Family photo album stirs up public emotions

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Zhao Mengmeng of Beijing in family photos with her father when she was 1 and 30 years old. [Photo/China Daily]

Zhao Mengmeng of Beijing in family photos with her father when she was 1 and 30 years old. [Photo/China Daily]

A daughter has set off an outpouring of emotion among netizens after posting a private gift to her dad online.

On Father's Day, June 17, Zhao Mengmeng, a 31-year-old editor in Beijing, gave her dad a digitized collection of old family photos of the two of them taken over the past 30 years - two permanent protagonists in different settings.

"It's a family tradition to take a picture every year around my birthday," said Zhao. "I also write down the captions for each picture and the story behind the lens."

However, she said she was "shocked and overwhelmed" by the public response to the collection after she posted it on Sina Weibo, one of China's largest micro-blogging platform.

Zhao posted the photo album in June, and as of Thursday, her personal post had been forwarded 34,700 times, including by actors and TV presenters. She has received more than 11,580 replies and blessings from friends, acquaintances and strangers.

But the photos really came to the attention of the public on Tuesday when it was forwarded by Shanghai Morning Post. The newspaper's post was then forwarded 178,740 times and received 26,800 comments in less than two days.

"I was very excited about the precious gift my daughter sent to me, as well as the blessings from strangers," said Zhao's father, a 63-year-old retiree who wished to remain anonymous.

"I didn't sleep the night I heard about it. I have now memorized some of the comments on the collection of pictures."

The photos have moved people to tears and prompted many netizens to express their regret that they do not spend enough time with their parents.

"It's a pity that I keep the memories of my parents only in my mind rather than with photos," said Zhang Zhongkai, a student at Renmin University of China.

"Only since living away from my parents have I realized the preciousness of kinship."

Zhang now takes a photo of himself with his parents in Shandong province at the end of the university vacation, before returning to Beijing to study.

"Sometimes when I feel nostalgic I just browse the old photos," he said.

In response to the public reaction, Zhao said that she felt blessed to have such a close relationship with her parents and have so many happy family memories captured in the photos.

"I'm delighted that the collection of photos can remind the public that time is fleeting and thus it is important to cherish time with family," she said.

"Sometimes people are too busy and take the love and care from their parents for granted."

Zhao's mother, who took the photos of Zhao and her father over the past 30 years, said she started snapping photographs simply because her daughter was "too fine a creature" at birth.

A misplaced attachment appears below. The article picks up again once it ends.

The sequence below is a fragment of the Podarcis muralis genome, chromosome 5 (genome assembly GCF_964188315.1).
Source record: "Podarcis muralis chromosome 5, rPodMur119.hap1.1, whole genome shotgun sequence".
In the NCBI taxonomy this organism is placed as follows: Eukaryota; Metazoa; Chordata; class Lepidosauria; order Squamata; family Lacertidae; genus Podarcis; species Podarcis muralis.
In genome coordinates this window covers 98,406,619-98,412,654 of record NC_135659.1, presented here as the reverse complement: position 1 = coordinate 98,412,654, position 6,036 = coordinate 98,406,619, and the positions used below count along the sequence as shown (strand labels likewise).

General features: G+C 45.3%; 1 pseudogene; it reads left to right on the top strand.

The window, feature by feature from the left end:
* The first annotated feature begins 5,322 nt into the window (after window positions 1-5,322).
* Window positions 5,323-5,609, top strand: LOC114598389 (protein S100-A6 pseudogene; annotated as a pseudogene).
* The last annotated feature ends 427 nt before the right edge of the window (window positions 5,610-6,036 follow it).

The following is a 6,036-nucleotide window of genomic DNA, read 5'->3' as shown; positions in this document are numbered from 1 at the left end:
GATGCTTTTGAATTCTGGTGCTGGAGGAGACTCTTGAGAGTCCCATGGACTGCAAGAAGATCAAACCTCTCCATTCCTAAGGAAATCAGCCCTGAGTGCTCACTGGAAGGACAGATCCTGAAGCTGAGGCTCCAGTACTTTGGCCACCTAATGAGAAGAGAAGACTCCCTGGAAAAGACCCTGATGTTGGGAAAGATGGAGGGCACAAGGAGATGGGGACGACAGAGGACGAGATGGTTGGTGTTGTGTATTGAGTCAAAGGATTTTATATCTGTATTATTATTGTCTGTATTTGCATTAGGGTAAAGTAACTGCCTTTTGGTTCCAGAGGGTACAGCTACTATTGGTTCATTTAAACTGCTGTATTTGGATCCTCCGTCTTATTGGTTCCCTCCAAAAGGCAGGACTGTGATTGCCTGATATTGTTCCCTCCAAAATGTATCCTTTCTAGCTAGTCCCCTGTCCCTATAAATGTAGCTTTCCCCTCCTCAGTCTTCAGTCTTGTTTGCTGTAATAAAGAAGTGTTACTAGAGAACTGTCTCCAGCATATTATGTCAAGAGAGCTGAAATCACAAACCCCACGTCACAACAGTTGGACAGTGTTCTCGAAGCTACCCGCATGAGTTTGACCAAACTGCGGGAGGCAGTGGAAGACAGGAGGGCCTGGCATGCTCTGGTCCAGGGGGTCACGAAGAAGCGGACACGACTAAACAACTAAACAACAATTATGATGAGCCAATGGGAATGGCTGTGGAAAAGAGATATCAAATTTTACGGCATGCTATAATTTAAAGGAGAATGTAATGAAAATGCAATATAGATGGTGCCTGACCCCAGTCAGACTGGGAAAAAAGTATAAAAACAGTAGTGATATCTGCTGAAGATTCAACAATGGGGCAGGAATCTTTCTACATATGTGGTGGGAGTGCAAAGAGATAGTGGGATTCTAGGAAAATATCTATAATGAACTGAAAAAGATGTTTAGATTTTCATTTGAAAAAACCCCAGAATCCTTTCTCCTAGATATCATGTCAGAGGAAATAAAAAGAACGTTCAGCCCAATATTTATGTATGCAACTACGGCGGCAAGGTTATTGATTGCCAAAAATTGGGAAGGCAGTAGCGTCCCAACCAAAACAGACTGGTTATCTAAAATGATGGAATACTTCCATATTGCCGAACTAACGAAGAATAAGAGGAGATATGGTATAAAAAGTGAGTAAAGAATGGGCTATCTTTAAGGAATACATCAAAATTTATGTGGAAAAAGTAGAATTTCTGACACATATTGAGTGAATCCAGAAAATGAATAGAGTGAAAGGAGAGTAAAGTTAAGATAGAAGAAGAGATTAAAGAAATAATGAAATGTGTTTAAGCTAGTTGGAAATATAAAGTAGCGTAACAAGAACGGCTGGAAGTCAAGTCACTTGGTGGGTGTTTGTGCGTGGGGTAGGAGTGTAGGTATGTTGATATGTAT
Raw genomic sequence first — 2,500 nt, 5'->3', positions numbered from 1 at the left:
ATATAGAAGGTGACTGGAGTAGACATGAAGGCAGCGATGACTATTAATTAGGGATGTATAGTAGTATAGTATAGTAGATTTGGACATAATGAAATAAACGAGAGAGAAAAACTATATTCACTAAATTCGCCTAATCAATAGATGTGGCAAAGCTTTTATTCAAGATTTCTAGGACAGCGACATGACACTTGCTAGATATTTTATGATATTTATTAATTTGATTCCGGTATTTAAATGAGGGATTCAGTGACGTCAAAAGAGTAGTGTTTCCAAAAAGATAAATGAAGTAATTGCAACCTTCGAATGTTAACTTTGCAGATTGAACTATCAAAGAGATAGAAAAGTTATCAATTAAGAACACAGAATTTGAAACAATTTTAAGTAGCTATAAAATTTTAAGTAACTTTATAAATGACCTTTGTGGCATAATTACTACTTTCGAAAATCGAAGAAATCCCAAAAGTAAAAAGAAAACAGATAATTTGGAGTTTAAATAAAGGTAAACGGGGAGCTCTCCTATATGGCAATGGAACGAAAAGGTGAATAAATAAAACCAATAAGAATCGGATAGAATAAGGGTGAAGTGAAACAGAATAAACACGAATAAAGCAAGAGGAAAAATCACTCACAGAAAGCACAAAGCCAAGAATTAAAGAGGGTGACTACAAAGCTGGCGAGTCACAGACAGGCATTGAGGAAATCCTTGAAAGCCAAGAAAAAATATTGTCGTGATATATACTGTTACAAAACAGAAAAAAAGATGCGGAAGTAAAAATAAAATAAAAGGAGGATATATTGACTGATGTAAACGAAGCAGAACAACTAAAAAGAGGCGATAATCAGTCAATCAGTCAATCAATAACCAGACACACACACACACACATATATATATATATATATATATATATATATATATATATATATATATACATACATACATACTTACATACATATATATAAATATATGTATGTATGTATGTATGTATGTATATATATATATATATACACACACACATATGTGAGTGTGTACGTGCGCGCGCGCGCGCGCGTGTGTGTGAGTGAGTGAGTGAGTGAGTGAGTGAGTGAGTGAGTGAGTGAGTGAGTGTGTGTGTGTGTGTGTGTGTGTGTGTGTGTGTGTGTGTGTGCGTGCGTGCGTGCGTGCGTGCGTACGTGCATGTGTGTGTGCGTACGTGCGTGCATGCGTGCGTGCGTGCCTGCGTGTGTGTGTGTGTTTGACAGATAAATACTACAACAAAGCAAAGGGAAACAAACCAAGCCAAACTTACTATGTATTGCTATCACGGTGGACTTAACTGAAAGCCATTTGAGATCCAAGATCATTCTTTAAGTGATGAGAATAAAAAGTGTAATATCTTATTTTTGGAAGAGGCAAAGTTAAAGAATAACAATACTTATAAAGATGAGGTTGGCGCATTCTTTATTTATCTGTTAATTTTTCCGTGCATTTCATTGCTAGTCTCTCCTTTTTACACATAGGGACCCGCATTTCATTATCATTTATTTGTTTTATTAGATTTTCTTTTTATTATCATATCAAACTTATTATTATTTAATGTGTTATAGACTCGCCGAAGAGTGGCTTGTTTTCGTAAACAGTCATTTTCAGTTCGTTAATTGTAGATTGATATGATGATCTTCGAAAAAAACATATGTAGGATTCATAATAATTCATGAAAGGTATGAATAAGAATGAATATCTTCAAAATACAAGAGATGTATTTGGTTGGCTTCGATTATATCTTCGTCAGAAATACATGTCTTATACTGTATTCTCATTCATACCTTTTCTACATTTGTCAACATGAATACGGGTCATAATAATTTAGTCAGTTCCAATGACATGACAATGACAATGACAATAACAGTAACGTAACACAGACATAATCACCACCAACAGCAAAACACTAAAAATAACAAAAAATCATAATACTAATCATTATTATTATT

"I don't regret that I'm not included in the collection, as we have many pictures of the three of us," she said.

Zhao said due to work commitments she was unable snap a photo with her dad on her birthday this year, but she promised not to miss her 32nd birthday.

Zhao said she and her husband, who have been married for less than two years, have no immediate plans to have a child, but added: "One thing is for certain, they'll be in a picture with me every year."

Dad: Don't take kinship for granted

It was six years ago that I first realized my father was getting old.

His hair used to be black and shiny thanks to hair treatments. But he stopped dying his hair six years ago, and overnight my dearest dad turned into an old man with gray hair.

Dad has slowly but steadily put on weight since retirement. And wrinkles are forming on his face. His sharp look has also been replaced by an amiable and placid expression. I'm not sure when that happened.

He's becoming satisfied more easily as he ages and content with the small and trivial things I do for him, like picking out a collection of photos. For him, I guess, the best gift is nothing but companionship.

So, six years ago, I realized the shift in responsibility between Dad and me.

It's a joyous journey sorting through memories. Leafing through photos, I suddenly find myself feeling very blessed that I'm living in the same city as my parents and can visit them on weekends.

I'll keep taking a photo with Dad each year and I bet I'll pass on the tradition to my child.

It's a delightful thing that many friends are reminded of the precious and unconditional love from our parents through the photos of Dad and me. In this fast-paced society, people sometimes take kinship for granted.

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